The rise of organic magnetoresistance: materials and challenges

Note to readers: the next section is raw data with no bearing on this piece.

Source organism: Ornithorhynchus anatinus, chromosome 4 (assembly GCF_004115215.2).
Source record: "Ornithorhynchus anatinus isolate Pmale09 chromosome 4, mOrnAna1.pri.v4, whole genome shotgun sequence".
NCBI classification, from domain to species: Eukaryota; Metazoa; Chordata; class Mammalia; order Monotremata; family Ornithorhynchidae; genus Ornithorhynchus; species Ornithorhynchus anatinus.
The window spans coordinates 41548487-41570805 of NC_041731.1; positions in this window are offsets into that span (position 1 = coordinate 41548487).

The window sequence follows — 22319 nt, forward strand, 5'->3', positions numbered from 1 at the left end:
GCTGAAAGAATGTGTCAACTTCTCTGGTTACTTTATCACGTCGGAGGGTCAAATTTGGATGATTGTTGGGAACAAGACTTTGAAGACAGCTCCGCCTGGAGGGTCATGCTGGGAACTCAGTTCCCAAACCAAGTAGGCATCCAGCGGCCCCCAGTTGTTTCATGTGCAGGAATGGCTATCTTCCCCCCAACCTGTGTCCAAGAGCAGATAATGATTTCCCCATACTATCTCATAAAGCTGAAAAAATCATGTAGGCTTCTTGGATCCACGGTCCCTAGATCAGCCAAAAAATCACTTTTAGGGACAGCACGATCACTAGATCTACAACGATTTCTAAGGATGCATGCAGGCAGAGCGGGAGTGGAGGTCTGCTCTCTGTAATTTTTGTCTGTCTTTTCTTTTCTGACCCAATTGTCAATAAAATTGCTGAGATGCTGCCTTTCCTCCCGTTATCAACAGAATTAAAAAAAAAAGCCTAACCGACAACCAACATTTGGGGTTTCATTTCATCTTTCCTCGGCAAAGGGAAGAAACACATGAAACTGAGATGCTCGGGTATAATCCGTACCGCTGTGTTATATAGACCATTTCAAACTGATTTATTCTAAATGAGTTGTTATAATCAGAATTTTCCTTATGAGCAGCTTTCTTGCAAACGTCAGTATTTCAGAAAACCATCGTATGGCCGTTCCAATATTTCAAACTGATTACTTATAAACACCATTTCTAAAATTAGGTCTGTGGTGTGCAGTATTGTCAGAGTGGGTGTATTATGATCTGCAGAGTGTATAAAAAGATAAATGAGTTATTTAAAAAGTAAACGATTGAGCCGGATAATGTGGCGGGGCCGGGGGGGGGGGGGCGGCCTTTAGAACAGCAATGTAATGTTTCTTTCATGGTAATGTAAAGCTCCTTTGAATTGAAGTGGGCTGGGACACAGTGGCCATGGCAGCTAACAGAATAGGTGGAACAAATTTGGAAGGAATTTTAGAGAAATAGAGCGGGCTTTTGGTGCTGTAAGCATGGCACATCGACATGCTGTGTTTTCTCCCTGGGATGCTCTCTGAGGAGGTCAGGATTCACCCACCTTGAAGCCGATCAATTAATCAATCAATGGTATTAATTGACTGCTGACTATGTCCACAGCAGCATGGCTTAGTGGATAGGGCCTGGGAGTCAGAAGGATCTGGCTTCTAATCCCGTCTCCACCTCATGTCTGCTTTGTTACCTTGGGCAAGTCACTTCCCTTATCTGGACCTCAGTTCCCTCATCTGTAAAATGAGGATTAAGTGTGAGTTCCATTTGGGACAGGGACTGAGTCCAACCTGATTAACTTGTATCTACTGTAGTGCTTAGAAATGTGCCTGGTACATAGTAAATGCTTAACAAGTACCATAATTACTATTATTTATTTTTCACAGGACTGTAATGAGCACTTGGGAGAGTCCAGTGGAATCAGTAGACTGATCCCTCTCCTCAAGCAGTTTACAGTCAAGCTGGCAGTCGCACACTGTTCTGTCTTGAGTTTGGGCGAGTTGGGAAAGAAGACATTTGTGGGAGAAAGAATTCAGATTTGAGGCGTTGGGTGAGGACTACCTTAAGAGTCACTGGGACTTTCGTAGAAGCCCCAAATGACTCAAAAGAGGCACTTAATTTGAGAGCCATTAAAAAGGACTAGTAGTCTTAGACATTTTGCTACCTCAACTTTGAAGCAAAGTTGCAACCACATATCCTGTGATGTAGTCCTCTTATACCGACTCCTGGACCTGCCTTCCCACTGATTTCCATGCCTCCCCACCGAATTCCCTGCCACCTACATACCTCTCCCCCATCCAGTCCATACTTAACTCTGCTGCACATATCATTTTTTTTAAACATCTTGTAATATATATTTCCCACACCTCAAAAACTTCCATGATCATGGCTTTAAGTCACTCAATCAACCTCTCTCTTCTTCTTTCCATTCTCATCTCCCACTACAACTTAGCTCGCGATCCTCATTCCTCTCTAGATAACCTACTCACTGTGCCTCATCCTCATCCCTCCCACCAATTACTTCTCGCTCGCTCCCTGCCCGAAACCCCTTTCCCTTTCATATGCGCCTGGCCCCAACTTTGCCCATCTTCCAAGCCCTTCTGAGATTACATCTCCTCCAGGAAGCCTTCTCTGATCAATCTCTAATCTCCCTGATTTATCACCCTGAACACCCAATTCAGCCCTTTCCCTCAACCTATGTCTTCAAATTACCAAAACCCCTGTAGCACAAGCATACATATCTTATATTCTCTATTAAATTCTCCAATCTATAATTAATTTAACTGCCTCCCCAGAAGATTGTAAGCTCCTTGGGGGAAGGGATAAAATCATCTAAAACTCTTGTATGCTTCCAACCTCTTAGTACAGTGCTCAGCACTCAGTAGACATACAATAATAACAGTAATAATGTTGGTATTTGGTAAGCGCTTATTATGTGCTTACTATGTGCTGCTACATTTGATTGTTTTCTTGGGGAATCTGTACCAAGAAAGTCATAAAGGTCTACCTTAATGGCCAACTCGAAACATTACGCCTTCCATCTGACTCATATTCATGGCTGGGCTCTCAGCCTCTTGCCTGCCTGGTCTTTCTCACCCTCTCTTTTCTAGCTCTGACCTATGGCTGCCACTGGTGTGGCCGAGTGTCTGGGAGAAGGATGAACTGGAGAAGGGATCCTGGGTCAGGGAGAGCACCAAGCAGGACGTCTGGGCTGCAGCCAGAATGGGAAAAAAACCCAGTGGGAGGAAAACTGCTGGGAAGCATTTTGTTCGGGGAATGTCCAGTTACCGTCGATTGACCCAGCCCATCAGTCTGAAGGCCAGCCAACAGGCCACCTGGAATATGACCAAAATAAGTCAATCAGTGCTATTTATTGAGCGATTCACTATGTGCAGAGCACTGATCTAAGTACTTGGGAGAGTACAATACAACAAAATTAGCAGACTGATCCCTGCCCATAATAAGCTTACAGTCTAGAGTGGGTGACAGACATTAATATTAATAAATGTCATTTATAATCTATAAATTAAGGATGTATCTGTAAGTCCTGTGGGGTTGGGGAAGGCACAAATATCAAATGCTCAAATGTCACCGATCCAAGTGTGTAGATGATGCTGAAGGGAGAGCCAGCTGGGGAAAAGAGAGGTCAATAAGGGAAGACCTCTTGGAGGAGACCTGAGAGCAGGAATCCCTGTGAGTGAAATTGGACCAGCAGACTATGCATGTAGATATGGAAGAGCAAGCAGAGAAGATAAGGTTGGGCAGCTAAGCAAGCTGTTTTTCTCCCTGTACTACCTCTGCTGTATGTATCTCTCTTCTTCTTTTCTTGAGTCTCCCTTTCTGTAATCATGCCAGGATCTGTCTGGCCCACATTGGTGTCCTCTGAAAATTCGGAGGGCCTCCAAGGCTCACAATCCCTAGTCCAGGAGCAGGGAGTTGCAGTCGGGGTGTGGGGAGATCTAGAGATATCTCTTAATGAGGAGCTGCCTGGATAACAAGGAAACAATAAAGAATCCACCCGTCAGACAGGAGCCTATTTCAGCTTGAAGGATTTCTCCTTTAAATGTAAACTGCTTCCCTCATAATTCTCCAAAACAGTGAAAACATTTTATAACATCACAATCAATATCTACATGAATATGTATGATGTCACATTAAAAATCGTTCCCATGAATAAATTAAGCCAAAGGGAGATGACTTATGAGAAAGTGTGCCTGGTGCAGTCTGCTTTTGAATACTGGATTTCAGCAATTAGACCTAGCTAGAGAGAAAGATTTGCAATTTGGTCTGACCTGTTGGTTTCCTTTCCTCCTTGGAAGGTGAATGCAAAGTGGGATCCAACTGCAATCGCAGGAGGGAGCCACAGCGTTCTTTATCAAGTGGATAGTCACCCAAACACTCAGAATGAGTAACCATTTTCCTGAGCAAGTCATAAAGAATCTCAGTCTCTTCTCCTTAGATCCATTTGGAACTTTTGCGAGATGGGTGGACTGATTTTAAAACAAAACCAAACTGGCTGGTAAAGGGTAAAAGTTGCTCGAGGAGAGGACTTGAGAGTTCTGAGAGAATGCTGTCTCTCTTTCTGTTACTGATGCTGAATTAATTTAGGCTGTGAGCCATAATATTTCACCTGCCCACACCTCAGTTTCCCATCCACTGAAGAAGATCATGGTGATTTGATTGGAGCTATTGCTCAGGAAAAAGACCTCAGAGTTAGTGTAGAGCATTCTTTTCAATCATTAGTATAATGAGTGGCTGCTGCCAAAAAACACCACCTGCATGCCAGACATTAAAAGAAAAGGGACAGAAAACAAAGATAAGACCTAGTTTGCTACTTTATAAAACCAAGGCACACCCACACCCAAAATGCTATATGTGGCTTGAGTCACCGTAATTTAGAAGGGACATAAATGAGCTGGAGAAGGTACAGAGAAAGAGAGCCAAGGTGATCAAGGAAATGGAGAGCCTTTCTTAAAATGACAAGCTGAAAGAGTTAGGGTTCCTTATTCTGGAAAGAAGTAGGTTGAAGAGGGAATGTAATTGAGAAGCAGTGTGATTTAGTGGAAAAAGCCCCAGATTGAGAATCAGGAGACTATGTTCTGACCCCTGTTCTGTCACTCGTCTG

This paper provides a brief review of recent progress regarding the magnetoresistive effect observed in organic semiconductors (OMAR). While the physical phenomena associated with the application of a magnetic field are well-known for vertical devices using a non-magnetic material sandwiched between two ferromagnetic electrodes, large magnetic-field effects in devices in which the organic semiconducting layer is sandwiched between non-ferromagnetic electrodes came as a great surprise. Recently, immense OMAR, exceeding 1000%, was reported in devices based on organic blends designed for achieving thermally activated delayed fluorescence. Such effect is amongst the largest ones measured for non-magnetic bulk materials and opens a truly novel and intriguing physical scenario that paves the way for new applications in magnetic field sensing and organic spintronics. While the precise origin of these magnetic-field effects in organics is still a matter of debate and involves interactions between charged and uncharged species of different natures, here we present an overview of the OMAR effect that focuses on material design and molecular engineering strategies thus far employed in the field. Current ideas regarding the molecular and structural origins of OMAR along with a final outlook on molecular design are presented.